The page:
Rheumatoid arthritis (RA) is a chronic progressive systemic disorder affecting multiple synovial joints. Spine involvement, particularly at the craniocervical junction, usually occurs together with peripheral sites. The disease appears in the second to fourth decades and affects more women than men at a 3:1 ratio. The trigger for the disease is still unknown. It is believed to be an immune-mediated disease in which immune complexes are deposited in the synovial tissues. The inflamed synovial tissue, the pannus, contains giant cells, T and B lymphocytes, and plasma cells. As the pannus thickens and grows it invades adjacent structures, destroys the cartilage and bone, and leads to joint destruction, deformities, and instability. Eventually, fibrous or bony ankylosis may develop.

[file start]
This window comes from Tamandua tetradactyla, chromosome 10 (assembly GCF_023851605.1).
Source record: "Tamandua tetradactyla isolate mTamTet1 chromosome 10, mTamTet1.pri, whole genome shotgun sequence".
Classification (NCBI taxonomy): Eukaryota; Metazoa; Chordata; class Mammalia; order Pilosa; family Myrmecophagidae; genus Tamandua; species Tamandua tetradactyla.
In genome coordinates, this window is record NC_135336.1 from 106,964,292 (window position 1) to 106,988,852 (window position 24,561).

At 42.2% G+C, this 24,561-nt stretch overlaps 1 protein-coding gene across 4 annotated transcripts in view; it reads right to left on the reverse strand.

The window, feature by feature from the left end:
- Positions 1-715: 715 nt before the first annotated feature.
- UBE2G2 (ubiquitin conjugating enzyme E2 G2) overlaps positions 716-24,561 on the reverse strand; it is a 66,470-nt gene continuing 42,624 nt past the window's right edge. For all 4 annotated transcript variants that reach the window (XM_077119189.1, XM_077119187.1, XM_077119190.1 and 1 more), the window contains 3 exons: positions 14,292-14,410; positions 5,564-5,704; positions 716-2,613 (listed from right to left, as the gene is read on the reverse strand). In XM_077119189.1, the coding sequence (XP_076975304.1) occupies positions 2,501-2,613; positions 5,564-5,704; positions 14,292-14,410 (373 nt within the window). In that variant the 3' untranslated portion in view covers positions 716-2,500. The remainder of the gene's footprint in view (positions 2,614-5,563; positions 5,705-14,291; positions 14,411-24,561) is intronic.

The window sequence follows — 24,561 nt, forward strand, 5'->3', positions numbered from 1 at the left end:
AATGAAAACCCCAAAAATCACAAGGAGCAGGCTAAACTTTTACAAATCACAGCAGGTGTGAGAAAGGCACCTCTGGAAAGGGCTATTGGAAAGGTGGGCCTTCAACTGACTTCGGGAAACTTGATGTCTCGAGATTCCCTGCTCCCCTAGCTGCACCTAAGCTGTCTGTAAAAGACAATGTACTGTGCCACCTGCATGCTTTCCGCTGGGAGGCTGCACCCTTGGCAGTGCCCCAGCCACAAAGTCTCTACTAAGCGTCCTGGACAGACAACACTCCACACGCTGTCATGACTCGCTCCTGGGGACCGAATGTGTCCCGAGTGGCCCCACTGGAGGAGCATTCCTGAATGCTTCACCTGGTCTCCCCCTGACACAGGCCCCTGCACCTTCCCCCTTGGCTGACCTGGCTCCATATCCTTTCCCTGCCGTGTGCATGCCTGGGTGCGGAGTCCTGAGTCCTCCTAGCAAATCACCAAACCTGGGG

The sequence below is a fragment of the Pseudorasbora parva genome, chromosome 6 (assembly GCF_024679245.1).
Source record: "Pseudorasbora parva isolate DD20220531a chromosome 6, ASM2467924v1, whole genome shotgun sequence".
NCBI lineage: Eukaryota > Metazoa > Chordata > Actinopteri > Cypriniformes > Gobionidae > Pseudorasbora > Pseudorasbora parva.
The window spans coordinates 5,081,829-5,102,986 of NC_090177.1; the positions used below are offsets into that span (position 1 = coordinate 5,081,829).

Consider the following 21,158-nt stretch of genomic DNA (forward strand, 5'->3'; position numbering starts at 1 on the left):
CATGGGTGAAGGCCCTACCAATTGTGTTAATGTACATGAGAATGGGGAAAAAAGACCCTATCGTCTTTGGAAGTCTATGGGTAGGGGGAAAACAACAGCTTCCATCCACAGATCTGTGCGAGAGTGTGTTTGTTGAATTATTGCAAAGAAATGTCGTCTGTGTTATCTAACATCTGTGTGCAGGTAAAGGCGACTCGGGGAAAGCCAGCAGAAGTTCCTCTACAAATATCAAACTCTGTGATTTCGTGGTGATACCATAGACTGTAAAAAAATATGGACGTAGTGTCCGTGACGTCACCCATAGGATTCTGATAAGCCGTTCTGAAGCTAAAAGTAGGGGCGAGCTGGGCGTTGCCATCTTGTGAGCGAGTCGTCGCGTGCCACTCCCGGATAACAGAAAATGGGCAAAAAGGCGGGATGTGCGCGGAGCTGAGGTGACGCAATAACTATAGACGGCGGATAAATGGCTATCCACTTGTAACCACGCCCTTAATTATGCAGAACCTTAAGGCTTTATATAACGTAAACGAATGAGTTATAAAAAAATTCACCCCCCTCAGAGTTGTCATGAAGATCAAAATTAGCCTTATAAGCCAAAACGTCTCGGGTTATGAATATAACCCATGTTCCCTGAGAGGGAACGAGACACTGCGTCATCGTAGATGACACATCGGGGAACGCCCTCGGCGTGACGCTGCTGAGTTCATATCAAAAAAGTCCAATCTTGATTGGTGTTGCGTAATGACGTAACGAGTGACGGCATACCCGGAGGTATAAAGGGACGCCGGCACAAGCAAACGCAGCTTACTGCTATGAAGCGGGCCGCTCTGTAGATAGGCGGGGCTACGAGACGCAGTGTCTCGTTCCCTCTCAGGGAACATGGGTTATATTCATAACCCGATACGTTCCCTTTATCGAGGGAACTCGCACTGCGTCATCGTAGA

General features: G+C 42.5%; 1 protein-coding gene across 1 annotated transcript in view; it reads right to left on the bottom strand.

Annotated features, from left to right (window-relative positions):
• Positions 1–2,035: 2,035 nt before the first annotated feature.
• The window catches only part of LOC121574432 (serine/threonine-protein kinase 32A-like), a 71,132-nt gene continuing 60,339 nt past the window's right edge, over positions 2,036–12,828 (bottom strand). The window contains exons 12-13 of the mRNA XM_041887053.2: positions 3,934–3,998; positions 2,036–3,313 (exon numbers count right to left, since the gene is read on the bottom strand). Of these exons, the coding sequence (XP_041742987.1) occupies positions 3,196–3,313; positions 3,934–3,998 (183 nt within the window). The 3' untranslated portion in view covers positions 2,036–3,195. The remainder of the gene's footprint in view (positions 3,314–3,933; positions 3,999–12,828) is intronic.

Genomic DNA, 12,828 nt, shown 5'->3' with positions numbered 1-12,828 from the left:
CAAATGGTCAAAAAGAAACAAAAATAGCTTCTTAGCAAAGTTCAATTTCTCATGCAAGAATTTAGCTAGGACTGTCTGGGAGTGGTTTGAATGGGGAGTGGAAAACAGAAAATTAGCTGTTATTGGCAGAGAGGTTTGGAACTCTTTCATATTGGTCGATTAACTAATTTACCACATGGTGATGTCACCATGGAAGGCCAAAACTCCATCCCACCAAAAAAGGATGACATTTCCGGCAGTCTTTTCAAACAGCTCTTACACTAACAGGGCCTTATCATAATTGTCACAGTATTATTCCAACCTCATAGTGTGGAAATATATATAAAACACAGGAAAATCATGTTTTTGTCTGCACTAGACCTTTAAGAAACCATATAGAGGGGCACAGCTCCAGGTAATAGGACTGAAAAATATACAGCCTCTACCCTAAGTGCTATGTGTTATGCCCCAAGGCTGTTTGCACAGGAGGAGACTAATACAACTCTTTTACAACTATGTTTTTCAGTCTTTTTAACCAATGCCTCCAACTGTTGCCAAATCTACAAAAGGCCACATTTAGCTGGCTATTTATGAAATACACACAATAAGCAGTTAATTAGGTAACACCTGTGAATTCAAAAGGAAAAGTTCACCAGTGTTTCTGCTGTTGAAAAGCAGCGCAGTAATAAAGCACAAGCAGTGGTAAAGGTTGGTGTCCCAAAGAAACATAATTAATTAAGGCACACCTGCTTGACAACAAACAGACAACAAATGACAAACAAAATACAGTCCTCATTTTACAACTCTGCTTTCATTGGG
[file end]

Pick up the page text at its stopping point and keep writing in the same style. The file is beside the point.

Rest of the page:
RA has a strong predilection to the cervical spine, especially but not exclusively to the C1-C2 region. The disease usually spares the thoracic, lumbar, and sacral regions. Up to 86% ofRA patients develop cervical spine pathology, which may progress and lead to neurological involvement.

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